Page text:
In the afternoon the natives appeared on the opposite bank, and were soon after heard calling out “Witefellow, Witefellow.” Dawkins advanced quietly to the riverbank to speak to them and encourage them to cross; but they disappeared as soon as they saw him.
The Barber had stated that the large river was the first water to be met with after crossing the range in the direction of north-east by north from Tangulda. We had reached the country beyond that range by going round it; and had at length found, after crossing various dry channels, not the great river described by him, but only the Gwydir of Cunningham. It remained for me to trace this into the interior, as far as might be necessary to ascertain its ultimate course; with the probability, also, of discovering its junction with some river of greater importance.
Change the route to trace the course of the Gwydir.
A native village of bowers.
Effect of sudden moisture on the wheels.
Tortuous course of the Gwydir.
Lines of irrigation across the plains.
The party impeded by the soft state of the surface.
Lagoons near the river.
Reach a broad sheet of water.
Position of the party.
The common course of the river, and the situation of the range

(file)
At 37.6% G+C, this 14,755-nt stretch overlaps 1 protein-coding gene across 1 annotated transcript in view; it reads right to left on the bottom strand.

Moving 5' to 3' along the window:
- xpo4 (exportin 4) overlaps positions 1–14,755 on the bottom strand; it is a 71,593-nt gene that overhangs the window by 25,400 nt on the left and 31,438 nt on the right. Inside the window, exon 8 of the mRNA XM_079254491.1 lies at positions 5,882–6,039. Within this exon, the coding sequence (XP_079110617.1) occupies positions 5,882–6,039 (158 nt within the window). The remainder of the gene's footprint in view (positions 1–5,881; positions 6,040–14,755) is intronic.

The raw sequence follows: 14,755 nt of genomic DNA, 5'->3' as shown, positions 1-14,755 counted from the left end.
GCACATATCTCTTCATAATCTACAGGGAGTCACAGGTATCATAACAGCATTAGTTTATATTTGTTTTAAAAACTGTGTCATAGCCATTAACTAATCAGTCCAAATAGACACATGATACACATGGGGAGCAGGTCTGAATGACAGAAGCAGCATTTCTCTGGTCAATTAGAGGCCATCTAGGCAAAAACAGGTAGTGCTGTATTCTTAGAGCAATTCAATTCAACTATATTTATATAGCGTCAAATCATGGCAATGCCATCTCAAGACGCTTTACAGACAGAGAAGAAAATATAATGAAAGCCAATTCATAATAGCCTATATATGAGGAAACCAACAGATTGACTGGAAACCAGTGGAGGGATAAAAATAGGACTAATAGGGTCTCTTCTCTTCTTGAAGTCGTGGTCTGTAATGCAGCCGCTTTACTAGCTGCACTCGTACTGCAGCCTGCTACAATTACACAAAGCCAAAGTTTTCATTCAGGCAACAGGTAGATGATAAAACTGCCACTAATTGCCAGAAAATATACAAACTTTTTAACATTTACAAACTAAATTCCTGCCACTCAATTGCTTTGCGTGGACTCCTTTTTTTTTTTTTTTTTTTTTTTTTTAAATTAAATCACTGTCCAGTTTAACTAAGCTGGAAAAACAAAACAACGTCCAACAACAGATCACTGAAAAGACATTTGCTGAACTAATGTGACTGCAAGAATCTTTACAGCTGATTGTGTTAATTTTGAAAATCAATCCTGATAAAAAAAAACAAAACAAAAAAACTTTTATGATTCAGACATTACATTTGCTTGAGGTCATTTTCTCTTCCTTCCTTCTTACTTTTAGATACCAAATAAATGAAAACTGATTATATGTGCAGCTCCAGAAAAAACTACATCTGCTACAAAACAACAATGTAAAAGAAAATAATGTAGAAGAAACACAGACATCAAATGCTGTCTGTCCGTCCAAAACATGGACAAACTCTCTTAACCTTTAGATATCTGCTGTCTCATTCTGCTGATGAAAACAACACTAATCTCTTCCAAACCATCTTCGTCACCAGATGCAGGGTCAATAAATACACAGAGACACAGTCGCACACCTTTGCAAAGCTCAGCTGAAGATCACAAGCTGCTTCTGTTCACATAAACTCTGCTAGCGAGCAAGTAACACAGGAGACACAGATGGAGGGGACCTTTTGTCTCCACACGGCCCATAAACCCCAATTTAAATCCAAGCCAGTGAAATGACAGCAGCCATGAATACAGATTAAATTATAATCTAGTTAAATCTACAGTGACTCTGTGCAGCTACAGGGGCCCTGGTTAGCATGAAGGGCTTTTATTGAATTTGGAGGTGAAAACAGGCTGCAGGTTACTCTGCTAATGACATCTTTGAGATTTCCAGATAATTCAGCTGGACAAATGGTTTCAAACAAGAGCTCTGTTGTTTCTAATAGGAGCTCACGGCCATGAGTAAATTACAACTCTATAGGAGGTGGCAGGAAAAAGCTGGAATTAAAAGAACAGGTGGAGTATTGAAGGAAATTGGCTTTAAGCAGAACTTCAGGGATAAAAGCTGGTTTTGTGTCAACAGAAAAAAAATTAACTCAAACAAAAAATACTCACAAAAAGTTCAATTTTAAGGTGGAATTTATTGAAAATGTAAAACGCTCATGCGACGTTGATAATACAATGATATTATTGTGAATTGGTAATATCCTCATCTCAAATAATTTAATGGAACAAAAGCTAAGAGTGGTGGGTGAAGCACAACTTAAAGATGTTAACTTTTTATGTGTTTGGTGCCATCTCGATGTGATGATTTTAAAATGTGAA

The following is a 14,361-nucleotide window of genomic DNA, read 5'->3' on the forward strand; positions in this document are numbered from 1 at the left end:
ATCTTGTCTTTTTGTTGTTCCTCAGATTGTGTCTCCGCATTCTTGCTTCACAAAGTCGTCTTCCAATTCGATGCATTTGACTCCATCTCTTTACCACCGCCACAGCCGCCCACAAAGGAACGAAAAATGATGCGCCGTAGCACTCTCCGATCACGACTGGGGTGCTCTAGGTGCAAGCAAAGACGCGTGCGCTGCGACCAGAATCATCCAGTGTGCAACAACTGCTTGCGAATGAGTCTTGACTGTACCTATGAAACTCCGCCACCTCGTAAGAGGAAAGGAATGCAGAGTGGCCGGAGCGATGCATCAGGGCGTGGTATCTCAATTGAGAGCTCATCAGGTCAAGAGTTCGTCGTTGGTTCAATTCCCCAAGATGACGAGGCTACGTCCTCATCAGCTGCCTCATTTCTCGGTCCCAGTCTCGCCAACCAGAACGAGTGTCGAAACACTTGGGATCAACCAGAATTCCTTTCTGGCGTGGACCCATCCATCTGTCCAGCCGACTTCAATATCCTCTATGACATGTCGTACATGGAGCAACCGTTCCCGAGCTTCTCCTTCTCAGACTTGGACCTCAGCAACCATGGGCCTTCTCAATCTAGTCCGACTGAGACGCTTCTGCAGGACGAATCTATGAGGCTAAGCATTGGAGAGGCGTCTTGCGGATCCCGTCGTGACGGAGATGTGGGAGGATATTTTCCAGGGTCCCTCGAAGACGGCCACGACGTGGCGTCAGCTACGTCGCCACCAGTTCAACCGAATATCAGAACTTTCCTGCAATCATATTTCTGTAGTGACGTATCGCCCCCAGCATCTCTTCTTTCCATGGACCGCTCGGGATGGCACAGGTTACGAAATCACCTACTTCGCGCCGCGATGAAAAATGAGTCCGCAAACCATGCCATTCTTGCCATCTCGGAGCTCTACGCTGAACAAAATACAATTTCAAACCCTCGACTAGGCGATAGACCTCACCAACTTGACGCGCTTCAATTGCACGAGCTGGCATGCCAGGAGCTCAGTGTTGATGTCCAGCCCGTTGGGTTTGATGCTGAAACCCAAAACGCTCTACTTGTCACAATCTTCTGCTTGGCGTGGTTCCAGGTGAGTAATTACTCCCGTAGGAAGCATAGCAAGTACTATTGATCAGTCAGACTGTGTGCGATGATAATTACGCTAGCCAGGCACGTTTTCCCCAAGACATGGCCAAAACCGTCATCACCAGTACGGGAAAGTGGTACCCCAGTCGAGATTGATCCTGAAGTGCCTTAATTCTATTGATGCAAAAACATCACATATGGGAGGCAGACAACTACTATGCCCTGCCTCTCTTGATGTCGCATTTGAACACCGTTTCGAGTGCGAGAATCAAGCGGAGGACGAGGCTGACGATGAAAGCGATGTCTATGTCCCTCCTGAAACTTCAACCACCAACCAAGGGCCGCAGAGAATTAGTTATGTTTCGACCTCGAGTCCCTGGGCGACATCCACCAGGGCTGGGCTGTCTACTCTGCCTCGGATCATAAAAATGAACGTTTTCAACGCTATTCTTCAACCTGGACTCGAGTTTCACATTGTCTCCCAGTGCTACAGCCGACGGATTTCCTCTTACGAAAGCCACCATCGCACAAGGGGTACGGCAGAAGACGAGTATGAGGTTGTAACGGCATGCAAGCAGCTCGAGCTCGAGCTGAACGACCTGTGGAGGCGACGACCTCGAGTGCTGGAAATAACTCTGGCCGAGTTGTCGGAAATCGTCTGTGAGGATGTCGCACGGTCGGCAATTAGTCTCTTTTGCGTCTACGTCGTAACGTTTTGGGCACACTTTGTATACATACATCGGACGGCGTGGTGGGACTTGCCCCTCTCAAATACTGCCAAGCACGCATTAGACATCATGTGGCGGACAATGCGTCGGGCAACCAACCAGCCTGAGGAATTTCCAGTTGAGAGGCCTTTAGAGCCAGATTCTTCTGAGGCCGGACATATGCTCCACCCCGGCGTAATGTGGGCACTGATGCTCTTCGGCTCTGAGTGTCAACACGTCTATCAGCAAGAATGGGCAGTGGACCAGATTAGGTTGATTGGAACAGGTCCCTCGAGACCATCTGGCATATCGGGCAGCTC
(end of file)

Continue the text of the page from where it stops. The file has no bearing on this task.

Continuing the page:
Nondescript tree and fruit.
Plains of rich soil, beautifully wooded.
Small branches of the Gwydir.
Much frequented by the natives.
Laughable interview of Dawkins with a tribe.
Again reach the Gwydir.
A new cucumber.
Cross the river and proceed northward.
A night without water.
Water discovered by my horse.
Native weirs for catching fish.
Arrive at a large and rapid river.
Send back for the party on the Gwydir.
Abundance of three kinds of fish.
Preparations for crossing the river.
Natives approach in the night.
View from one tree fastened to another.
Mr. White arrives with the party and lost man.
Detained by natives.
Mr. White crosses the river.
Marks of floods on trees.
Man lost in the woods.
Natives’ method of fishing.
Mr. White’s account of the river.
CHANGE THE ROUTE TO TRACE THE COURSE OF THE GWYDIR.
The line of our route to this river described no great detour, and the trees being marked, as also the ground, by the cartwheels, Mr. Finch could have no difficulty in following our track THUS far. We were now however to turn from a northern, to a western course, and I accordingly explained this to Mr. Finch in a letter which I deposited in a marked tree, as arranged with him before I set out.
This morning it rained heavily, but we left the encampment at six to pursue the course of the Gwydir. The deep and extensive hollows formed by the floods of this river compelled us to travel southward for several miles.